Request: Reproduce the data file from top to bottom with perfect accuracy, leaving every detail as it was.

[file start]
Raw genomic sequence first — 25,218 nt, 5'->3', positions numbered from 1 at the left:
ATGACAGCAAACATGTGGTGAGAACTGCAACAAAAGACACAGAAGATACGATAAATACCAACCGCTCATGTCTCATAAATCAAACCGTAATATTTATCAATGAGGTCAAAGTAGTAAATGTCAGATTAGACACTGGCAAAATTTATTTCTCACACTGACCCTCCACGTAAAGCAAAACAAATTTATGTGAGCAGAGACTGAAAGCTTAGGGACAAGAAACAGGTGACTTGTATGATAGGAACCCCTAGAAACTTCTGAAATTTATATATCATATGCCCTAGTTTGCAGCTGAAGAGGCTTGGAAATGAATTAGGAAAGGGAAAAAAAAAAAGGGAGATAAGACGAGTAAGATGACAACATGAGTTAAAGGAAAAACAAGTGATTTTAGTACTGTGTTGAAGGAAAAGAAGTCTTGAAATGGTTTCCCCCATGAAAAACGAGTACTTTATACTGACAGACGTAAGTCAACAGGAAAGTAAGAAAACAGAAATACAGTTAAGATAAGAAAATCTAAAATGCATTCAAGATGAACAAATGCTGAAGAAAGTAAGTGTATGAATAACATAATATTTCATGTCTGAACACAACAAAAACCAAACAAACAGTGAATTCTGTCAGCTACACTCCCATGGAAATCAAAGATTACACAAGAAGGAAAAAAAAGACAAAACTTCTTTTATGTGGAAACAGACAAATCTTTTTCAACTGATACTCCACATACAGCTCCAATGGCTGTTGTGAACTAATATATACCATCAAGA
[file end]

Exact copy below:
Raw genomic sequence first — 25,218 nt, 5'->3', positions numbered from 1 at the left:
ATGACAGCAAACATGTGGTGAGAACTGCAACAAAAGACACAGAAGATACGATAAATACCAACCGCTCATGTCTCATAAATCAAACCGTAATATTTATCAATGAGGTCAAAGTAGTAAATGTCAGATTAGACACTGGCAAAATTTATTTCTCACACTGACCCTCCACGTAAAGCAAAACAAATTTATGTGAGCAGAGACTGAAAGCTTAGGGACAAGAAACAGGTGACTTGTATGATAGGAACCCCTAGAAACTTCTGAAATTTATATATCATATGCCCTAGTTTGCAGCTGAAGAGGCTTGGAAATGAATTAGGAAAGGGAAAAAAAAAAAGGGAGATAAGACGAGTAAGATGACAACATGAGTTAAAGGAAAAACAAGTGATTTTAGTACTGTGTTGAAGGAAAAGAAGTCTTGAAATGGTTTCCCCCATGAAAAACGAGTACTTTATACTGACAGACGTAAGTCAACAGGAAAGTAAGAAAACAGAAATACAGTTAAGATAAGAAAATCTAAAATGCATTCAAGATGAACAAATGCTGAAGAAAGTAAGTGTATGAATAACATAATATTTCATGTCTGAACACAACAAAAACCAAACAAACAGTGAATTCTGTCAGCTACACTCCCATGGAAATCAAAGATTACACAAGAAGGAAAAAAAAGACAAAACTTCTTTTATGTGGAAACAGACAAATCTTTTTCAACTGATACTCCACATACAGCTCCAATGGCTGTTGTGAACTAATATATACCATCAAGA